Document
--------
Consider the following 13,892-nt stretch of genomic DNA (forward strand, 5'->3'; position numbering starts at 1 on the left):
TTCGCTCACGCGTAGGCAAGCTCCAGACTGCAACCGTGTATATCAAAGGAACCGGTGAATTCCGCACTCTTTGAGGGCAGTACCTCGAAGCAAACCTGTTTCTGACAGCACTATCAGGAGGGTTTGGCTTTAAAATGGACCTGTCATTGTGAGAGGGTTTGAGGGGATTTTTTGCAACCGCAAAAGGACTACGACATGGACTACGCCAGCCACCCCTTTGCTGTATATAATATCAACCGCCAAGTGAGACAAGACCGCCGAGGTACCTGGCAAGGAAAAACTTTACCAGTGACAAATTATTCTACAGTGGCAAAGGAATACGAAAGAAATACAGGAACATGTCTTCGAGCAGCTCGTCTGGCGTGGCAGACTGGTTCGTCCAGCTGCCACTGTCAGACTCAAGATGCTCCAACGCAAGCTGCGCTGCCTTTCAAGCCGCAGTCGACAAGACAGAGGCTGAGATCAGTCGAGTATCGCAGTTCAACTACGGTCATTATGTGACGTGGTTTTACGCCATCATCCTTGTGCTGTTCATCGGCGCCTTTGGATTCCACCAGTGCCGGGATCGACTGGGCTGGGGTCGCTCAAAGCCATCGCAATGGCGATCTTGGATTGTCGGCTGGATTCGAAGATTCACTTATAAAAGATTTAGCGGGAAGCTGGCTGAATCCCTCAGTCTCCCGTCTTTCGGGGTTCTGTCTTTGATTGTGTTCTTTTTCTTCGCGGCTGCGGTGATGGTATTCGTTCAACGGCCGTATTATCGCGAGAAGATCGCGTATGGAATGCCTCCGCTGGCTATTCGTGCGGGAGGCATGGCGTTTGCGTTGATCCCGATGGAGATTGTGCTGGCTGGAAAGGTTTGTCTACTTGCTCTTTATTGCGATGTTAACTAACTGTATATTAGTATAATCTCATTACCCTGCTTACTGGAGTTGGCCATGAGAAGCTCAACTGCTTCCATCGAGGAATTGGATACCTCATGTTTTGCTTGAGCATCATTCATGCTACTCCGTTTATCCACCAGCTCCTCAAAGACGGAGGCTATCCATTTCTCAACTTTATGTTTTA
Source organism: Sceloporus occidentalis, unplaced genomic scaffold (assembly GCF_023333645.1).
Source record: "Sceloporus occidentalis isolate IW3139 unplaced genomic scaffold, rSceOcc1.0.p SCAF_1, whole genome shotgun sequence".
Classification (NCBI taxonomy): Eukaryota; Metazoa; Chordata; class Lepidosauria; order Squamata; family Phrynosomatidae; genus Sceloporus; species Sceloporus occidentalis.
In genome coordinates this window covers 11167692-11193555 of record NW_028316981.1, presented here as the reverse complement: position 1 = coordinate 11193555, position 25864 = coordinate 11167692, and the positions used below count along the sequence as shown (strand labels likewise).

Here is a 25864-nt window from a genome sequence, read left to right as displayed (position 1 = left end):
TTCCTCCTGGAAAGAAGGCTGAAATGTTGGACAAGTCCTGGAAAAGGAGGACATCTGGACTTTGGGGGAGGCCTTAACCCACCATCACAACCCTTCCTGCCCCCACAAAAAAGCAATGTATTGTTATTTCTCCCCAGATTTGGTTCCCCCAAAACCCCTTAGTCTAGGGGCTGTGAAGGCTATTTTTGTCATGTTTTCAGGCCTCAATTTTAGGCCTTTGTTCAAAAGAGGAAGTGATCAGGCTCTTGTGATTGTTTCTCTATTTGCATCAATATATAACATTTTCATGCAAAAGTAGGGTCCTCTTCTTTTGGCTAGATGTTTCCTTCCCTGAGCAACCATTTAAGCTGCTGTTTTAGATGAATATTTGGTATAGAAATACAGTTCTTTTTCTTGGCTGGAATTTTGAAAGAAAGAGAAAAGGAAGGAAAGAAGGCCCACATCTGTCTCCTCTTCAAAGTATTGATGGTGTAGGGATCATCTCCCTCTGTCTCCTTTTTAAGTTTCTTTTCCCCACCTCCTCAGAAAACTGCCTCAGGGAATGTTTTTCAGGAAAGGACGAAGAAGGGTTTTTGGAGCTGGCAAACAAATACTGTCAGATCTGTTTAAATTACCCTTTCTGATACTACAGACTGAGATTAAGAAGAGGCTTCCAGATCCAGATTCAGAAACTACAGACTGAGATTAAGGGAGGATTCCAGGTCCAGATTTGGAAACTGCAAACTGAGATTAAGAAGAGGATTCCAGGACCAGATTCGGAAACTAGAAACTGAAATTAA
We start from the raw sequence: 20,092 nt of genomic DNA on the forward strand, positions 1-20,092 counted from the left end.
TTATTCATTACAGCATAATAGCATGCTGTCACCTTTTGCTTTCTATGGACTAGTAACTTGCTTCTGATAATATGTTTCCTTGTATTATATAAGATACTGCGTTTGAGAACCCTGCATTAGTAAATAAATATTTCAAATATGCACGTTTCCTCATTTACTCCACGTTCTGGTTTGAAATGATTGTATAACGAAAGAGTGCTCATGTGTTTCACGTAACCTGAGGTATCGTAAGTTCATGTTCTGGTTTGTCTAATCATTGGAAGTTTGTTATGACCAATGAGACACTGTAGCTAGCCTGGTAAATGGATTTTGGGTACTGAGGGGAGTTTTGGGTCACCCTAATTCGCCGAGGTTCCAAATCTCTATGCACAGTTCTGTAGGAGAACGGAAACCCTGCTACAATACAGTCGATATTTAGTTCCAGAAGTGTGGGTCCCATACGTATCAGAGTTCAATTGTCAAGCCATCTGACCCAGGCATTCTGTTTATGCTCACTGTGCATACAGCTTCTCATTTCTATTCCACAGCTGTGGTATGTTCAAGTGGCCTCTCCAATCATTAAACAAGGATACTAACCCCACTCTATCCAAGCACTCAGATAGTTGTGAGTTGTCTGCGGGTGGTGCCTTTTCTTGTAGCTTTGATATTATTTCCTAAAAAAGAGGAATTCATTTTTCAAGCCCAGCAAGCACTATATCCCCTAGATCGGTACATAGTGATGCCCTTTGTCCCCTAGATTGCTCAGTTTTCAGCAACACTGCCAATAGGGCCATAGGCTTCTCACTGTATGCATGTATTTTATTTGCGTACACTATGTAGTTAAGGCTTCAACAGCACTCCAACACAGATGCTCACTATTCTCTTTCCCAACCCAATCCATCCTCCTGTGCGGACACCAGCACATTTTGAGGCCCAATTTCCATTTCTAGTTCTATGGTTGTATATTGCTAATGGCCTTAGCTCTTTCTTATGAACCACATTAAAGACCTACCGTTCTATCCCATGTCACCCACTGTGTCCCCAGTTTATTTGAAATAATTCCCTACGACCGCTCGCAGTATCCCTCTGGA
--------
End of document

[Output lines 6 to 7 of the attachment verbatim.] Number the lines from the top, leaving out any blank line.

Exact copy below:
In genome coordinates this window covers 11167692-11193555 of record NW_028316981.1, presented here as the reverse complement: position 1 = coordinate 11193555, position 25864 = coordinate 11167692, and the positions used below count along the sequence as shown (strand labels likewise).

Here is a 25864-nt window from a genome sequence, read left to right as displayed (position 1 = left end):